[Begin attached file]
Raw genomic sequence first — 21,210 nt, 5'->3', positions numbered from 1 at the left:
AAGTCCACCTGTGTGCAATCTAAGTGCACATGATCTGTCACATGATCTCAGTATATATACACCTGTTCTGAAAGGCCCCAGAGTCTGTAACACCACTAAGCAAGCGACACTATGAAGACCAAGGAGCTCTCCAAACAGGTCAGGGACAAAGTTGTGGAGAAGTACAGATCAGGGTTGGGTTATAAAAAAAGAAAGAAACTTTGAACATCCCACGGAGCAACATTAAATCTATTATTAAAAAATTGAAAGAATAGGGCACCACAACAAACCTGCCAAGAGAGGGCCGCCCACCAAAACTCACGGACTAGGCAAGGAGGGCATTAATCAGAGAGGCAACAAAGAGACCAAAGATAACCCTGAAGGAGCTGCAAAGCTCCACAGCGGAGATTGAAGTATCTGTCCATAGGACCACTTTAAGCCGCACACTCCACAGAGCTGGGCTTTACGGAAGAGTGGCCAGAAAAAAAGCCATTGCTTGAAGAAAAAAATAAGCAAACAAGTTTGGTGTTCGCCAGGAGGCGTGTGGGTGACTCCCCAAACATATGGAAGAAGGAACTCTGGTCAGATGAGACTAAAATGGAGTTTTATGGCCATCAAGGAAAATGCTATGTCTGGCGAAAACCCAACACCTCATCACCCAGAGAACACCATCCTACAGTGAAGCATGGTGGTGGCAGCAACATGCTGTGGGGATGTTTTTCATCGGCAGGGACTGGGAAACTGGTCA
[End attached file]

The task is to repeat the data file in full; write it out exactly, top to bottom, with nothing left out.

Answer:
Raw genomic sequence first — 21,210 nt, 5'->3', positions numbered from 1 at the left:
AAGTCCACCTGTGTGCAATCTAAGTGCACATGATCTGTCACATGATCTCAGTATATATACACCTGTTCTGAAAGGCCCCAGAGTCTGTAACACCACTAAGCAAGCGACACTATGAAGACCAAGGAGCTCTCCAAACAGGTCAGGGACAAAGTTGTGGAGAAGTACAGATCAGGGTTGGGTTATAAAAAAAGAAAGAAACTTTGAACATCCCACGGAGCAACATTAAATCTATTATTAAAAAATTGAAAGAATAGGGCACCACAACAAACCTGCCAAGAGAGGGCCGCCCACCAAAACTCACGGACTAGGCAAGGAGGGCATTAATCAGAGAGGCAACAAAGAGACCAAAGATAACCCTGAAGGAGCTGCAAAGCTCCACAGCGGAGATTGAAGTATCTGTCCATAGGACCACTTTAAGCCGCACACTCCACAGAGCTGGGCTTTACGGAAGAGTGGCCAGAAAAAAAGCCATTGCTTGAAGAAAAAAATAAGCAAACAAGTTTGGTGTTCGCCAGGAGGCGTGTGGGTGACTCCCCAAACATATGGAAGAAGGAACTCTGGTCAGATGAGACTAAAATGGAGTTTTATGGCCATCAAGGAAAATGCTATGTCTGGCGAAAACCCAACACCTCATCACCCAGAGAACACCATCCTACAGTGAAGCATGGTGGTGGCAGCAACATGCTGTGGGGATGTTTTTCATCGGCAGGGACTGGGAAACTGGTCA